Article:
He is a white pastor of a predominately white congregation an African-American community. He also is married to an African- American.
“The establishment white-controlled paper can’t help but perpetuate racism in this area,” he said. “They need to have more than one African-American on their staff. They need to follow the lead of the Benton Spirit newspaper. It’s filled a void.”
FILLING A GAP?
On a cool Friday morning, Slagle sat in the conference room of the only plastic surgeon in the Benton Harbor-St. Joseph area, her tape recorder turned on. Slagle was working on a story on the increasing interest, particularly on the part of teenagers, in cosmetic surgery.
During her hour interview at the cosmetic surgeon’s, Slagle juggled interviews with other employees, a patient and the doctor as he swept in and out of the conference room between seeing patients.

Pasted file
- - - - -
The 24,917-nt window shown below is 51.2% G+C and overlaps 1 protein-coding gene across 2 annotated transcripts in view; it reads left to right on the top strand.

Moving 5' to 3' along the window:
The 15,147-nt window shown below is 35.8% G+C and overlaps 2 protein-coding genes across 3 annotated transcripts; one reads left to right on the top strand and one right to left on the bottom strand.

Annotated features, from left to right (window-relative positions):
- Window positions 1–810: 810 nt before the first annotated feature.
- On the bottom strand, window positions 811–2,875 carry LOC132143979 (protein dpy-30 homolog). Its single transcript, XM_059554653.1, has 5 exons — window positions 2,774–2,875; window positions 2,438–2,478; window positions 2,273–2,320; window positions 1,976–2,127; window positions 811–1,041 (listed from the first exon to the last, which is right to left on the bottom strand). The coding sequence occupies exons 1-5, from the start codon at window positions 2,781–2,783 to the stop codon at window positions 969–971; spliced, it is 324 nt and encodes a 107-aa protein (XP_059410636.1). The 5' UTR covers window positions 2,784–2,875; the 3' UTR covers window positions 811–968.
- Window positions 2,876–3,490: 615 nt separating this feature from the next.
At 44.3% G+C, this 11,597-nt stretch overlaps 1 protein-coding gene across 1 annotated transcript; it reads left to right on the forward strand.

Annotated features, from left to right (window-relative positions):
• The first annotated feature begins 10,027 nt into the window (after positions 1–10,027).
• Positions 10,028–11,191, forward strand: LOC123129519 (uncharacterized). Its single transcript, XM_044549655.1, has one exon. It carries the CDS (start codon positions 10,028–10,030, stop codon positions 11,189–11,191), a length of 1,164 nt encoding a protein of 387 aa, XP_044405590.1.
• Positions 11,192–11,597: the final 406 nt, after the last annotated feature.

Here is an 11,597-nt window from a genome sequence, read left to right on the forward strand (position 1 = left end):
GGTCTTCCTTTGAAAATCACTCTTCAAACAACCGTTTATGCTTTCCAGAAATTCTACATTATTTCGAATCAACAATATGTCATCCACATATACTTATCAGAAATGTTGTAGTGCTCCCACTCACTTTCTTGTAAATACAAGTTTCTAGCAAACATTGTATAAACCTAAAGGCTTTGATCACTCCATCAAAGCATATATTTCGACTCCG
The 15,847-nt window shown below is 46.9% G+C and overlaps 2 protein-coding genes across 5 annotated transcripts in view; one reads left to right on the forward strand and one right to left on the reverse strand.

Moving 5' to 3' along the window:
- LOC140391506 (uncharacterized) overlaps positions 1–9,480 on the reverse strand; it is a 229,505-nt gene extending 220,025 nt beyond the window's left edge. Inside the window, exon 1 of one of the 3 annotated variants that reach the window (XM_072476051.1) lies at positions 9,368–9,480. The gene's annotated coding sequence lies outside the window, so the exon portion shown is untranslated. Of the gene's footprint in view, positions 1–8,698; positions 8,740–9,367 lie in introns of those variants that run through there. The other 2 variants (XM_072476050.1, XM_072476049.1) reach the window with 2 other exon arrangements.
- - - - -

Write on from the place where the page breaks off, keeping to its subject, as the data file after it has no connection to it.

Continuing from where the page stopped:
She asked the doctor near the end of the interview: “Do you have any African-American patients or patients of color? I ask because it’s important because of the scarring that can occur.”
The cosmetic surgeon discussed the effects of darker skin pigmentation on his results and pulled out his book of “before” and “after” photos to demonstrate his success with such skin types.
The five-minute exchange resulted in a single sentence in Slagle’s story.
But it was a sentence that might not have been in the story if Slagle hadn’t been assigned the story.
After the question, the doctor added: “I had an African- American woman from Benton Harbor working for me for years, and she just retired. I really miss her.We like that diversity.We are looking for someone to replace her. But we haven’t found the right fit yet.”
Slagle smiled at the doctor.
“You will,” she said.
Sue Ellen Christian is an assistant professor of journalism at Western Michigan University in Kalamazoo, Mich. She was a full-time reporter at the Chicago Tribune for 10 years. She can be reached at sueellen.christian@ wmich.edu.
Tagged under: Freelancing